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If U.S. Interior Secretary Ken Salazar expected to hear cheers from farmers and farmworkers when he came to California April 15 to announce $260 million in federal funding for California water projects, he was disappointed.

Even as the announcement was being made, an estimated 10,000 farmers and farmworkers were engaged in a four-day march to the nearly empty San Luis Reservoir to protest water cuts that have forced more than 300,000 acres of cropland out of production and eliminated thousands of jobs.

Farmers have already seen billions of dollars in state water bonds spent without the money doing anything to address their problems. The promised federal funding was seen by many of them as a "drop in the bucket" that was not likely to be spent where they felt it needed to be spent in any case.

As they marched, the workers were chanting, "Turn on the pumps. Turn on the pumps." The reference was to pumps that for decades have drawn surplus water from Northern California watersheds out of the Sacramento Delta and pumped it into aqueducts to provide water to the farms and communities of the San Joaquin Valley. Environmental policy now restricts the operation of those pumps for the protection of finger-sized fish called Delta smelts.

Mr. Salazar expressed sympathy for the protestors. "The human suffering here in California is all too real," he said. "Farmers are not able to plant. Workers in many communities and counties where we now have 30 or 40 percent unemployment rates are without jobs because of the fact that there are not going to be crops to harvest. Schools are going empty as parents lose their jobs and families move away."

California is now going into its fourth year of drought, and that drought "is a stark reminder that California's water system, much of it built half a century ago for a population that was half as large as it is today, has reached its limits," Mr. Salazar said.

But U.S. Rep. Jim Costa (D-CA), in a written statement, called the proposals "very disappointing," noting that "the major portion of the projects identified is focused on fisheries and environmental projects and neglects the human needs."

Sarah Woolf, spokesperson for Westlands Water District, which received a zero allocation from the federal Central Valley Project this year, said of the federal funding proposal, "There is absolutely nothing in there that would benefit us."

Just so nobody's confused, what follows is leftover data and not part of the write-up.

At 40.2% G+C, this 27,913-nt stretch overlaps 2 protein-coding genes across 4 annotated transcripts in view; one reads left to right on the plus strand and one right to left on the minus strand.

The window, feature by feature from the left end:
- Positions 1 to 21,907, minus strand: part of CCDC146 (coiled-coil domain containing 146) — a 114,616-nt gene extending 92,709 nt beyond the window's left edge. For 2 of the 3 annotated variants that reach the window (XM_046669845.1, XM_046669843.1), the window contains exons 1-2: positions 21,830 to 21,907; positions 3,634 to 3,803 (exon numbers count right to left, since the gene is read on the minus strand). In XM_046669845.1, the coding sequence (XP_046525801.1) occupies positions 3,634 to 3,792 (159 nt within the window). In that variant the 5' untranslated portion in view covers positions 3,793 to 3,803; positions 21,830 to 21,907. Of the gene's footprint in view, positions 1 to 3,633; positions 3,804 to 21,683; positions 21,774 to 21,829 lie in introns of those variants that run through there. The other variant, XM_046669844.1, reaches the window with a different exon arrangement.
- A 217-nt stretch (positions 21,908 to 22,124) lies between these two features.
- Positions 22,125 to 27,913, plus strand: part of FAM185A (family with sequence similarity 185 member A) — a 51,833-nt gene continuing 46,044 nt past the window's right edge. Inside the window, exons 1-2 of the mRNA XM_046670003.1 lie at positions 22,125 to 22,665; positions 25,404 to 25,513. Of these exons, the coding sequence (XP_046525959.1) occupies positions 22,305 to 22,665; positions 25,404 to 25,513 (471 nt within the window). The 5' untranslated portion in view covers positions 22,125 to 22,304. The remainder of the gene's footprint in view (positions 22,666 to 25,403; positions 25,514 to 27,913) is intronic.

The U.S. Bureau of Reclamation announced April 21 that the federal water allocations would be increased to 10 percent of normal deliveries, which farmers acknowledged was "better than nothing."

Steve Jackson, a fruit and almond grower in the Kettleman City, CA, area on the west side of the San Joaquin Valley, doing business as Hillside Orchards, told The Produce News that he and his father had been farming 1,800 acres of permanent crops. "We're not farming all of it now," he said. Because of water cuts, it has been necessary for them to pull out some orchards and fallow the land.

Mr. Jackson said that he has been involved "for years" in the efforts to try to find a resolution to the state's water problems. "We are just at the mercy of poor planning and lack of leadership," he said. "I'm a little bit discouraged with the whole process." With all of the effort that has been made by people in agriculture to resolve the problems, "farmers have lost ground."

The state has "thrown a lot of money -- we're talking billions -- at this problem," but the state "hasn't done anything" towards "the actual long-term fix," he said.

None of the current proposals that he has "seen so far to date is going to do anything to really help the water supply. It is all a bunch of fluff to make people think the politicians are doing something. They are doing absolutely nothing," he said.

Mr. Jackson noted that the farmers south of the Sacramento Delta who need the water are quite willing to pay for the project, even though it would mean greatly increased water costs, if they can be assured of a reliable supply of water. So the problem is not a lack of funding but political opposition to the water moving south of the delta.

"People talk about stealing water from Northern California," but "that is crazy," Mr. Jackson said. Every year, "80-95 percent of the water" in Northern California "goes right past [them] that [they] never use." All the Central California farmers ask is to take some of "the excess that is going into the ocean anyway" and "send it down south," he said.